One example of this is my involvement with the Cambodian Mutual Assistance Association. As part of the CMAA board, I’m a part of helping other Cambodians and minorities adjust to new life in a new country. I know how scary it is when you don’t know the language, the people, the culture, and where to turn to for guidance, and it makes me so happy to be able to return in some small part the kindness I received as a child.
This kindness was never more evident than last summer, when a devastating fire struck our community. The entire city of Lowell – Cambodians, city officials, and community organizations – came together to make sure that those affected by the fire had everything they needed to get back on their feet. I was incredibly proud to be a part of this citywide effort.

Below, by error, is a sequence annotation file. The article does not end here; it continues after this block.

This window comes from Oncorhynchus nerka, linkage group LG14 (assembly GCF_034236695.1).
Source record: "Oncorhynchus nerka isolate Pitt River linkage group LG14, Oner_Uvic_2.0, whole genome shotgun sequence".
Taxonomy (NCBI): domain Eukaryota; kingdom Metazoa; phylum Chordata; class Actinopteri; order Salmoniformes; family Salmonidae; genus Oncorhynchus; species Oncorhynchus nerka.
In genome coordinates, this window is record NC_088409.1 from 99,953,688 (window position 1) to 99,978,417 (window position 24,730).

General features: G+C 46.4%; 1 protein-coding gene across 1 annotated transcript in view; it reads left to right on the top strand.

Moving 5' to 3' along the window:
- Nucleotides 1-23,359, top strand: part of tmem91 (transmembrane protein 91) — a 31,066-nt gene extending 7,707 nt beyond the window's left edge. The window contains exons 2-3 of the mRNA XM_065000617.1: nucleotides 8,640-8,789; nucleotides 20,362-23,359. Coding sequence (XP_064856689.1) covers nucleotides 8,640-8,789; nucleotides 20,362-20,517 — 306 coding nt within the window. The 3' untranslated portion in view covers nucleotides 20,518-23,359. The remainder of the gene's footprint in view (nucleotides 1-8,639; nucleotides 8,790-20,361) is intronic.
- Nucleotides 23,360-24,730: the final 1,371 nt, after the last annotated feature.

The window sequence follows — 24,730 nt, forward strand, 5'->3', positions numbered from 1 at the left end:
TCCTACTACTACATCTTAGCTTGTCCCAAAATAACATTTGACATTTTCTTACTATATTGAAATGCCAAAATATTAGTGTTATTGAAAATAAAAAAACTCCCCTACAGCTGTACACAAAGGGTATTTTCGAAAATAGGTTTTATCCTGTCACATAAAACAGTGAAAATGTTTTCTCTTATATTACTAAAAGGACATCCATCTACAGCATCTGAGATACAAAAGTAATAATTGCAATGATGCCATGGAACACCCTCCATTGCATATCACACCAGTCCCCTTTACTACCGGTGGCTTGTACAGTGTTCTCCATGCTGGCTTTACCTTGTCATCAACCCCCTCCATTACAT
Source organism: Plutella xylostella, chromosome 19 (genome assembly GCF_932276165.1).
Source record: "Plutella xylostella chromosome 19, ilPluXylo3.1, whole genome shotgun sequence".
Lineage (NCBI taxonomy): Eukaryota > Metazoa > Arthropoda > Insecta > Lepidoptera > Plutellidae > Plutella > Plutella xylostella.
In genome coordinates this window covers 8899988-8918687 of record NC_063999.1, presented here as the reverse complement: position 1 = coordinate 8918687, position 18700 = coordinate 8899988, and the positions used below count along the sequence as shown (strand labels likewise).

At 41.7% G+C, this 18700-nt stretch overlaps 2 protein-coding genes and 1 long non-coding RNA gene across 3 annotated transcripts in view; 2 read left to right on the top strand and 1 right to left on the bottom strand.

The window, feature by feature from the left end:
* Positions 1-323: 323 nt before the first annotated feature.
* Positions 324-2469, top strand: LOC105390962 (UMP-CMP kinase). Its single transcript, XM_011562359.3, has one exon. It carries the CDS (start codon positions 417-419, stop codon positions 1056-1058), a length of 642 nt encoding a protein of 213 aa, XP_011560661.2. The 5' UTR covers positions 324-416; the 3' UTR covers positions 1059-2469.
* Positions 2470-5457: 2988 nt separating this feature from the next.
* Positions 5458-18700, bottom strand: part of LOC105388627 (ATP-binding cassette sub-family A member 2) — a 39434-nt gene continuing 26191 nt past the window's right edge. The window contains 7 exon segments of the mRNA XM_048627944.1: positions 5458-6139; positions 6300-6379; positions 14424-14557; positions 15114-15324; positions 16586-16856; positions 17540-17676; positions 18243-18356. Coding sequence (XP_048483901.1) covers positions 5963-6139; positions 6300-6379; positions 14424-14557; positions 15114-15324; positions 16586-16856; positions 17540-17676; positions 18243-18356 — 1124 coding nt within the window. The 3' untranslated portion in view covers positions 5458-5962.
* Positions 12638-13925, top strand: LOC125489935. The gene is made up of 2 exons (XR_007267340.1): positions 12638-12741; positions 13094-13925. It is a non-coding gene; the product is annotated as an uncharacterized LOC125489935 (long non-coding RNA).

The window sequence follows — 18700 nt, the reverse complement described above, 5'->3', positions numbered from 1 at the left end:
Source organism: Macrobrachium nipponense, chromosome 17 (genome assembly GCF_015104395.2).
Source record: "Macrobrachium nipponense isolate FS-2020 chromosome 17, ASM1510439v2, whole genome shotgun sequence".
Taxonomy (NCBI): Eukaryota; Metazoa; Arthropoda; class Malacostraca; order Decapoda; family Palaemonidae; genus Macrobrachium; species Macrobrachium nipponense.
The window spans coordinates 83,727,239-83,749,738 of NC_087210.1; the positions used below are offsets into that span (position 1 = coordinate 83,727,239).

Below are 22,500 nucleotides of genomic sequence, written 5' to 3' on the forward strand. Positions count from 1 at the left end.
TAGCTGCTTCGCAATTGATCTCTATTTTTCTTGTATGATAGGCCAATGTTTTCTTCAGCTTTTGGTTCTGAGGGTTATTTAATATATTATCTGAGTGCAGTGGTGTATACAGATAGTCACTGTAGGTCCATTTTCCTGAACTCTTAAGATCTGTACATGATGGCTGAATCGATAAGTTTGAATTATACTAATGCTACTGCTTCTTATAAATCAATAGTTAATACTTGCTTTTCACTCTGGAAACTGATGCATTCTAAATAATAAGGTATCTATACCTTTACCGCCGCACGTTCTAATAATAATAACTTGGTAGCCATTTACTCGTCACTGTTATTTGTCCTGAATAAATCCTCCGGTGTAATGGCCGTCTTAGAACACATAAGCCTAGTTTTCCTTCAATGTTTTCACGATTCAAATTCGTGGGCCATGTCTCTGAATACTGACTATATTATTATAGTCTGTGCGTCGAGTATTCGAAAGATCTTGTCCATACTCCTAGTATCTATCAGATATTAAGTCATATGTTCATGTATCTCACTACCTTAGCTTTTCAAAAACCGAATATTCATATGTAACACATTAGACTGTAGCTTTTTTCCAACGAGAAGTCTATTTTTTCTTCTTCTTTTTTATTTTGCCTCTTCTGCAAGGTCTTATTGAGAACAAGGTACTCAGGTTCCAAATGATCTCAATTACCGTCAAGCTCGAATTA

This past winter, I had an opportunity, as part of the City of Lowell delegation, to visit Cambodia. There, for the first time since I was a little girl, I returned to the refugee camp on the Thai border where I spent part of my childhood. It was a very emotional experience. Seeing the poor conditions that we lived in, remembering the fear we endured, reminded me of how fortunate I have been and how thankful I am for my parents’ courage, and the sacrifices that they made to give our family freedom, and a better life.
The experience made me more determined than ever to do all I can to improve the lives of Cambodians and other refugees in the Lowell area. As the story of Alyan Kurdi reminded us, every refugee has his or her own story, and is deserving of respect, understanding, and care.
Thank you again for this recognition. I look forward to continuing to do all that I can to help make Lowell an even stronger and better place for us to live and work.